We calculated the 0 K isothermal elastic constant matrix using the strain–stress relation20 and the bulk modulus of diamond, KLATT, using the Voigt–Reuss–Hill averaging scheme.21 On the other hand, we calculated the optical mode of diamond through the DFPT method, perturbing the carbon atoms and constructing a Hessian matrix consisting of the second derivatives of energies. This was on the basis of a quasi-harmonic approximation. We then used the VFM [Eq. (5)] to calculate the KVFM of diamond. We should note that calculation of KVFM by DFPT and the VFM is fundamentally different from the method of strain–stress relation (giving KLATT), the inputs to which are the responses to external strains, not vibrational properties.
It is worth mentioning that each diamond structure was optimized for atomic position and cell variables at fixed volume (or V/V0). Results used for compression experiments should consider pressure correction of the elastic constant, which has been well documented.22,23
III. VFM FOR DIAMOND UP TO 1 TPA
The diamond structure is optimized at various volumes. For example, V/V0 = 0.507 corresponds to 1 TPa according to the Pulay stress. However, we intentionally discarded the parameter p as an input throughout our calculation, because our specific goal was to construct a primary pressure scale. The size of the supercell is known to affect simulation results,24 and we performed the same set of simulations for a selection of supercell sizes. Before proceeding to compressed volumes, we checked our calculated bulk modulus and shear modulus G at ambient pressure. The results of K = 450.6 GPa and G = 534.1 GPa matched well with those from the experimental EOS [K = 446(1) GPa],25 the Brillouin scattering method [K = 445(1) GPa and G = 538(1) GPa],3 ultrasonic determination [K = 442(5) GPa and G = 538(6) GPa],26 and a previous first-principles simulation,27 and thus our theoretical approach is capable of producing good-quality results. In Fig. 1, we plot the value of the uncertainty σ as defined in Eq. (6) vs the change in volume and compare the data with experimental results from Occelli et al.25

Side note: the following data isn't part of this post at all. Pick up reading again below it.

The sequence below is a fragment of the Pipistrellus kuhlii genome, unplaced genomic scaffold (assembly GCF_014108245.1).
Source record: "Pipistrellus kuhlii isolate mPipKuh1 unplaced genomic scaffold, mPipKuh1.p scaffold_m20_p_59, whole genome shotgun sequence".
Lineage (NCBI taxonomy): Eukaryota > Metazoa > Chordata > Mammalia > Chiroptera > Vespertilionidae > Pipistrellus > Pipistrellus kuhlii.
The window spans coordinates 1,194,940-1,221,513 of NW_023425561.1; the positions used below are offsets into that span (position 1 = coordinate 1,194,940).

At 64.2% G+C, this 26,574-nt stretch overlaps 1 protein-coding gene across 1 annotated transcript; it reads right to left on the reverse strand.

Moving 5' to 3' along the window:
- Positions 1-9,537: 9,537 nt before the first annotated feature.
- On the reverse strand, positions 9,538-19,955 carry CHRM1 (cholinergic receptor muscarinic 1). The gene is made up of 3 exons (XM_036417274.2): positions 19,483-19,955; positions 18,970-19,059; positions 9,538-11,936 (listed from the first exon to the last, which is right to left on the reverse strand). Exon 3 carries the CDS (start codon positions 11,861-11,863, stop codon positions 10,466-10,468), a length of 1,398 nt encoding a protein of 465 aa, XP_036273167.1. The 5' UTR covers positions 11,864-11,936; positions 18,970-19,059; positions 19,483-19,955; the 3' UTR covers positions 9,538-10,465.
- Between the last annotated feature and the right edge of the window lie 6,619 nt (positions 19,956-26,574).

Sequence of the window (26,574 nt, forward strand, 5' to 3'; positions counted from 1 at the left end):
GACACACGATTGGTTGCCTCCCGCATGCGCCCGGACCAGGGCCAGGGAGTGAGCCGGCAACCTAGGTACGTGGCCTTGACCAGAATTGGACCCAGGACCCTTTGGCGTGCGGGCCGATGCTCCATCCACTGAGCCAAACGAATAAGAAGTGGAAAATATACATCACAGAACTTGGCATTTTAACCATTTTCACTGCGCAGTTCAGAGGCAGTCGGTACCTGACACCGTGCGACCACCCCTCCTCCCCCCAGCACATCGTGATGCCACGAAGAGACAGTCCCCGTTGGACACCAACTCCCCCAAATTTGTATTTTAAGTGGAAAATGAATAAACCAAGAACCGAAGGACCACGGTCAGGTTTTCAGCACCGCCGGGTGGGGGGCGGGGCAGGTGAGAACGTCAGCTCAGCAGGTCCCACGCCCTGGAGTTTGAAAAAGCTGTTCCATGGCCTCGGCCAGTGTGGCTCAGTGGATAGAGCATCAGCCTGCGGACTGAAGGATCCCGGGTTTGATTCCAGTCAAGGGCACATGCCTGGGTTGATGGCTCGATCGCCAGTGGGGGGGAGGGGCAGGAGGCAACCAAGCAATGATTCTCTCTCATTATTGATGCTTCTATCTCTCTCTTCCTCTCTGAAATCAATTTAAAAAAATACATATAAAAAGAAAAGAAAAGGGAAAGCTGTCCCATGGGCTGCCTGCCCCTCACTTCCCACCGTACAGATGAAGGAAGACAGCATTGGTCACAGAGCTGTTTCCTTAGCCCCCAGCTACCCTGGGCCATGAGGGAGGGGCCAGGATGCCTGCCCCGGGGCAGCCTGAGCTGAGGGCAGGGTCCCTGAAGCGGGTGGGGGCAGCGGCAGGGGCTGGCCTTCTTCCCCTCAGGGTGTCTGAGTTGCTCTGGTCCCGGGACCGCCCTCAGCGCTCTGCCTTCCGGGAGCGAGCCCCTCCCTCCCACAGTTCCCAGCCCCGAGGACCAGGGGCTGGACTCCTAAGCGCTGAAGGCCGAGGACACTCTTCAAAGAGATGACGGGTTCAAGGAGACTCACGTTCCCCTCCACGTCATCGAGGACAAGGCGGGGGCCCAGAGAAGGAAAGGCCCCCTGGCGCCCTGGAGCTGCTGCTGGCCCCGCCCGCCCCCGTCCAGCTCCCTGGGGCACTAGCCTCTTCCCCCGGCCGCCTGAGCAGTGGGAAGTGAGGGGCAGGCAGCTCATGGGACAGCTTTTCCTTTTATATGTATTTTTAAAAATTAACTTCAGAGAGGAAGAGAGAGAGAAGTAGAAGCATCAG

In principle, our first-principles simulation yielded a reasonable uncertainty σ. The size of the supercell has a moderate effect on the result. For example, in a unit cell of diamond, the σ values converged to ∼0.13 at more compressed volumes, whereas the calculations using supercells exhibited a turning point of σ at V/V0 around 0.73. The inconsistency may come from the contribution of long-wavelength acoustic phonons, which was overcome by choosing a larger simulation supercell.28 In general, supercells greater than 2 × 2 × 2 only resulted in minor improvement. In the rest of this paper, without specifying the supercell size, we only show results from the 3 × 3 × 3 supercell.
Another important source of error may stem from the pseudopotential used in the simulations, which is intrinsic. This can be cross-checked against the experimental optical mode frequency at V0, which has been reported by various studies.3,29 This error applies to the values calculated from both the VFM and DFPT. For example, at ambient pressure, the F2g mode frequency of natural diamond is 1332.4 cm−1, while our first-principles calculation gave 1349 cm−1 with the VFM and 1325 cm−1 with DFPT. These calculated values are usually tolerable for comparing experimental and simulation results. However, the error needs to be taken into consideration in the construction of a primary pressure scale, since it will increase the uncertainty in bulk modulus at more compressed volumes. Therefore, we shifted ωVFM to be equal to ωLTO at V0 such that at ambient pressure, the uncertainty σ was normalized to 0 (the red and purple curves in Fig. 1). By shifting the zero-point frequency, the maximum uncertainty in bulk modulus using the VFM is 5.4%. Our results suggest that even with the bond bending term neglected, the VFM can still describe the elasticity and bond vibration of diamond with reasonably small uncertainty up to terapascal pressures.